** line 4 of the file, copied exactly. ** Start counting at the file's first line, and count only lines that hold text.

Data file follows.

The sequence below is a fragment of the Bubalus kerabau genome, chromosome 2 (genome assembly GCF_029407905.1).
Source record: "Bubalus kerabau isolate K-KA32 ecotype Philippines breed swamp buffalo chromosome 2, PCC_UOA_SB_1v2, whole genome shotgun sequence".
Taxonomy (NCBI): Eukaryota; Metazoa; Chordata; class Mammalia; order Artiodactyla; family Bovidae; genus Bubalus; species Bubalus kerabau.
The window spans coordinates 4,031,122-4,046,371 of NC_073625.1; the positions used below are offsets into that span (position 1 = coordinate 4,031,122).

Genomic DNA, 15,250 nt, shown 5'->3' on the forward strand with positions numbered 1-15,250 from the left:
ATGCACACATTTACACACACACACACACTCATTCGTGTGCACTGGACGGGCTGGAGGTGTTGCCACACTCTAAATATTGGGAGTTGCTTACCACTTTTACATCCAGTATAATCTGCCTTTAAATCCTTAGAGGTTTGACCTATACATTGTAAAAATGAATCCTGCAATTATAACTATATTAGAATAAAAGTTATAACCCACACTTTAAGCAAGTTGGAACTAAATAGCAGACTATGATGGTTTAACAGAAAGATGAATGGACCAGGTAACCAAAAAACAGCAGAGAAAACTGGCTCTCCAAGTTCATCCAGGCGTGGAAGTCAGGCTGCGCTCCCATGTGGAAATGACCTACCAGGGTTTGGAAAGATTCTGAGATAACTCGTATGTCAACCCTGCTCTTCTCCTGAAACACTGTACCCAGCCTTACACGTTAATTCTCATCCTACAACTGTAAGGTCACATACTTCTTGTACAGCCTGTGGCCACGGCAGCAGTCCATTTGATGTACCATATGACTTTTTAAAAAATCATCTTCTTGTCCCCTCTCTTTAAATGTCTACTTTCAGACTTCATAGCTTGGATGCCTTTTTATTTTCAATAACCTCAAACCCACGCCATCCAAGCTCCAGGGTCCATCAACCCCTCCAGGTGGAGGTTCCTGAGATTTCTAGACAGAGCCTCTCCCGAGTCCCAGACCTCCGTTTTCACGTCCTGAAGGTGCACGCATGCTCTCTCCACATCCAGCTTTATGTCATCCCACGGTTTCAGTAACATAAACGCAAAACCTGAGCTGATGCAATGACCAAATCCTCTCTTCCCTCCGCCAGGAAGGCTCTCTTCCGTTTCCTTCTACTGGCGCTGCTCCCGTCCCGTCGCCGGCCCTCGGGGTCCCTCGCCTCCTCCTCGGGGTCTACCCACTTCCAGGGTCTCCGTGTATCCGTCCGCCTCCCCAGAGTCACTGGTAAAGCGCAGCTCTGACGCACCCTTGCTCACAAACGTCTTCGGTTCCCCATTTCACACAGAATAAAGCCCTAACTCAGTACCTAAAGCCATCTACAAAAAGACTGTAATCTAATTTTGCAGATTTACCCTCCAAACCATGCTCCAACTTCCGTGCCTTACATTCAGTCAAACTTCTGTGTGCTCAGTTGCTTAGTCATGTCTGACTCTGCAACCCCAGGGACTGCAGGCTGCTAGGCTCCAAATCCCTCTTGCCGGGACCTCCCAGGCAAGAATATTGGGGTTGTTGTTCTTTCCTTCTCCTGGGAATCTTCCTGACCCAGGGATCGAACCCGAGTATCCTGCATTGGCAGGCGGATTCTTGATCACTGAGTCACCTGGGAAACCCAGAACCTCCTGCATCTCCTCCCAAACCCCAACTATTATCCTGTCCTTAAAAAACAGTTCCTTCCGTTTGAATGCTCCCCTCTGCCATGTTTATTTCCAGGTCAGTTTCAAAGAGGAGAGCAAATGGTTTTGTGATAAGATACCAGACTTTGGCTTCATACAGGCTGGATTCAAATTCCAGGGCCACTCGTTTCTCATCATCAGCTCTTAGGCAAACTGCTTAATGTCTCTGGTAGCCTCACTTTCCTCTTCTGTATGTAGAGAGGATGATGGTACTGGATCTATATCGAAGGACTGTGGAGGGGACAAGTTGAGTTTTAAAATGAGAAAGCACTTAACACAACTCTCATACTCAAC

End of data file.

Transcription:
The window spans coordinates 4,031,122-4,046,371 of NC_073625.1; the positions used below are offsets into that span (position 1 = coordinate 4,031,122).